Mid-Career Resume: You Don't Need a Shoe Horn

Susan Hall
Slide Show

Signs Your Resume Is 'Old School'

Don't miss out on interview opportunities because of an out-of-date resume.

In a post at TechRepublic, Randy Barger writes about retooling his resume after being rejected by three potential clients because they couldn't tell from his resume that he had the expertise they needed. Experienced IT pros have a lot on their resumes, he says, but one issue was that his resume could land him a job as an administrator or engineer, but he was looking for work as an architect or consultant. That wasn't clear.


You have to customize your resume to the specific job you're seeking and since the whole point of a resume is to spark the hiring manager's interest enough to call you, don't list everything you've ever done. It's not all relevant. (And you can't make it all fit anyway, without being pages and pages.)


To Barger's credit, he asked some friends who were IT hiring managers to critique his resume. One told him:

Yep, I'd have thrown it right in the trash.

Ouch. But he needed to hear that. And he sought their help in improving his resume.


So among his pointers:

  • Keep your list of "core skills" short and sweet. List too many and employers get the impression you don't have deep knowledge about them.
  • Don't list certification exams. (He says that's for newbies; focus on your accomplishments instead. And remember the difference between duties and accomplishments.)
  • Quantify projects and results. Talk about how you used technology to solve business problems.
  • Bullets, bullets, bullets. Don't use a paragraph style to describe your projects, just the basic facts. This is where resume writing becomes an exercise like writing for USA Today - how much detail can you squeeze into the smallest space? It totally must be relevant to survive the final editing.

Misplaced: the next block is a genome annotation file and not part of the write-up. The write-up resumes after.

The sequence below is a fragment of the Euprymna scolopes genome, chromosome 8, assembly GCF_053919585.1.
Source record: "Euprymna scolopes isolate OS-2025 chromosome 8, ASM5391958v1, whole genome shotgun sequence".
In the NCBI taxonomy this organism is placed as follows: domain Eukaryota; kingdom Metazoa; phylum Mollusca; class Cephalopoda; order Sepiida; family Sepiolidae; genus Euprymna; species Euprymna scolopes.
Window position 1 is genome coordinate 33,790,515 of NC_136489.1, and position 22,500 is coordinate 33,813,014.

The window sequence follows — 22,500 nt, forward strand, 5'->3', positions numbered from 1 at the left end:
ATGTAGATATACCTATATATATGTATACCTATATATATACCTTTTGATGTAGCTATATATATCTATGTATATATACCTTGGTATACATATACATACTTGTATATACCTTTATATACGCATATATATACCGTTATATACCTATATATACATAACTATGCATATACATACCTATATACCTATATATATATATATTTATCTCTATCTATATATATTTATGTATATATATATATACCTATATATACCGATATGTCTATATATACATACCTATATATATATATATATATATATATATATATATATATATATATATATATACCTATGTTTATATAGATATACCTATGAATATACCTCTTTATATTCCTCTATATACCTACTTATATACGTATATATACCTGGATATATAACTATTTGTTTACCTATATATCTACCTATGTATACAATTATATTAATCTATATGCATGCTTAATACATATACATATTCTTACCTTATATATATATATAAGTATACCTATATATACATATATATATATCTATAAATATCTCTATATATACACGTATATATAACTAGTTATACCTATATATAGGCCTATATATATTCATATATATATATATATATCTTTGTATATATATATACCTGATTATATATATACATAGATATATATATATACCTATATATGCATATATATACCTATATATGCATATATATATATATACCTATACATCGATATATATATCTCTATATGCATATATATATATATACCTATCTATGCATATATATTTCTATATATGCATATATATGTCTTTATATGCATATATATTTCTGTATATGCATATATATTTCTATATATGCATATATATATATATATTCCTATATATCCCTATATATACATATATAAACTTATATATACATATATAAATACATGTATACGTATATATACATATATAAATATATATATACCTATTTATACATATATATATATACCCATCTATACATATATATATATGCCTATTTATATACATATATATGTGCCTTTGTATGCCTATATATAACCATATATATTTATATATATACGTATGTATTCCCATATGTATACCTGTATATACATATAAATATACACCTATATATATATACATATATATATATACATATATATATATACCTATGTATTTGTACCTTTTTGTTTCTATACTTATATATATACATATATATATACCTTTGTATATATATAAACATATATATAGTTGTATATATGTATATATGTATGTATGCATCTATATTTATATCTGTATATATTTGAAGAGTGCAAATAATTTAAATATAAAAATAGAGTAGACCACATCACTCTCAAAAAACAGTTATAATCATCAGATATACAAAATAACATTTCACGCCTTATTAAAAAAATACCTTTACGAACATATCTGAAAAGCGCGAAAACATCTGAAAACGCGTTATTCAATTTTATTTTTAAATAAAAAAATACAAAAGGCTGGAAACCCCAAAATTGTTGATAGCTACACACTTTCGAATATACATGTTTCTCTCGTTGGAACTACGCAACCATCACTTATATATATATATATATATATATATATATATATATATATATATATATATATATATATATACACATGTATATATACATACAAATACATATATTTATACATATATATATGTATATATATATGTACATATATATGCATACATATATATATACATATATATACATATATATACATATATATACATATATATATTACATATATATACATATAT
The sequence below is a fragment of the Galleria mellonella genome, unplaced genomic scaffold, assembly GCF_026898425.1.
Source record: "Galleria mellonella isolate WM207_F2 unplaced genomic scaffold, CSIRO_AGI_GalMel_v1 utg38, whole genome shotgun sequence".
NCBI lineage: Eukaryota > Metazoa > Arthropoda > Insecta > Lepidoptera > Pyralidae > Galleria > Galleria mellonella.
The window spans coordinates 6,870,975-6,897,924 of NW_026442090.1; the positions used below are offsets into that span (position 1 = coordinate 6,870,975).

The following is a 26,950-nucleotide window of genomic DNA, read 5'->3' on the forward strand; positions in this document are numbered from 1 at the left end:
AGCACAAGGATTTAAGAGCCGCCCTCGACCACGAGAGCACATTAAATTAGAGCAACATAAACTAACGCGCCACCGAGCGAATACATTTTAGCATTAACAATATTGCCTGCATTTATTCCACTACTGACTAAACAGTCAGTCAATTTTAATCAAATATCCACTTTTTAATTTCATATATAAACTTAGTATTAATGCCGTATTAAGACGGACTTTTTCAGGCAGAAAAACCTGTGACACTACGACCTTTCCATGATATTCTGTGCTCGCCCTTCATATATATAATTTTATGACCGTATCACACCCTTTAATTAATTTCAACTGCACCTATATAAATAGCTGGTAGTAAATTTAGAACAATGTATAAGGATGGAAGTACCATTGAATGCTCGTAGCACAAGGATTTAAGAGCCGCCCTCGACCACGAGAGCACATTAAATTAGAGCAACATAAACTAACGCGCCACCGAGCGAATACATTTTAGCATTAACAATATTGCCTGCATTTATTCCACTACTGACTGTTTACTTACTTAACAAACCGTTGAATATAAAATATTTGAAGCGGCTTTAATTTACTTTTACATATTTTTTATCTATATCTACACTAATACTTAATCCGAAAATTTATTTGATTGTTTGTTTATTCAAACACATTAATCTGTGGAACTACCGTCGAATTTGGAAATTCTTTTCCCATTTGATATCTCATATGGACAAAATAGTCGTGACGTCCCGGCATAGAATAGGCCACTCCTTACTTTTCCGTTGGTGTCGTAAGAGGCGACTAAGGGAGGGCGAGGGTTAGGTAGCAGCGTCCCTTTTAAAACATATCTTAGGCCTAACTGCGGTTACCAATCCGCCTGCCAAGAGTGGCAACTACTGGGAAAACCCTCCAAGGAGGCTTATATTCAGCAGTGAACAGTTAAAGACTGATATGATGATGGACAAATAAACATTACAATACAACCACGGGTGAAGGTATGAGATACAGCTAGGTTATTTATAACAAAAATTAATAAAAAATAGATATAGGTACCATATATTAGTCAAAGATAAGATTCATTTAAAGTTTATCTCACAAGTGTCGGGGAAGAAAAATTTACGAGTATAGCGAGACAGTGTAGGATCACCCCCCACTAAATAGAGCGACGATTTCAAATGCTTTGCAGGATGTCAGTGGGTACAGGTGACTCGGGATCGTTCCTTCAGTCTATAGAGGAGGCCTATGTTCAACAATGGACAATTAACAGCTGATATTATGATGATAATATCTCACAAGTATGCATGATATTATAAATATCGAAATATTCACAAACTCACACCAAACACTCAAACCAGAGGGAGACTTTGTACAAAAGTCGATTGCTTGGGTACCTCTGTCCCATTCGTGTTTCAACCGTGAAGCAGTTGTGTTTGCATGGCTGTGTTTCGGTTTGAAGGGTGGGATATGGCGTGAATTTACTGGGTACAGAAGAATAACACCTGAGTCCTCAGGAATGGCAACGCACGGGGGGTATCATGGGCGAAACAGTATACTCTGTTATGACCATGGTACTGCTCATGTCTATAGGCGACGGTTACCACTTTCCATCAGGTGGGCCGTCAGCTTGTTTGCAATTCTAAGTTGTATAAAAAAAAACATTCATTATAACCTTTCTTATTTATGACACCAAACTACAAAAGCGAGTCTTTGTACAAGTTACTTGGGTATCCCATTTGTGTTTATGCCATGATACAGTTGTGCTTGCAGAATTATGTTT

It's so hard to know how much detail is the "just-right" amount. Of course, you need proper context and clear, simple language so that a non-technical HR person, who might be doing the first pass on the resumes, won't dismiss it out of frustration.


In her book, "The Google Resume: How to Prepare for a Career and Land a Job at Apple, Microsoft, Google, or Any Top Tech Company," Gayle Laakmann McDowell, who sat on Google's hiring committee, critiques some resumes. Although the book is geared more for less-experienced folks, it does offer some insight into the "just-right" amount of detail for those bullet points. Here are some examples:


  • Created service to provide gradient across VS and VS add-ins. Optimized service by 29% by caching toolbar gradient paintbrushes.
  • Built app to compute similarity of all methods in a code base; reduced time from O(n 2) to O(n log n), enabling processing on Windows source to completed in a mere hour, down from 40 hours.


Having a lot of experience means you'll have to be a pretty wicked editor, slicing and dicing what you've written until it's down to solely the most impressive stuff. Look at the job posting, now look at your resume. Make it say specifically that you're that person.


Then ask your friends to read it and give honest feedback.

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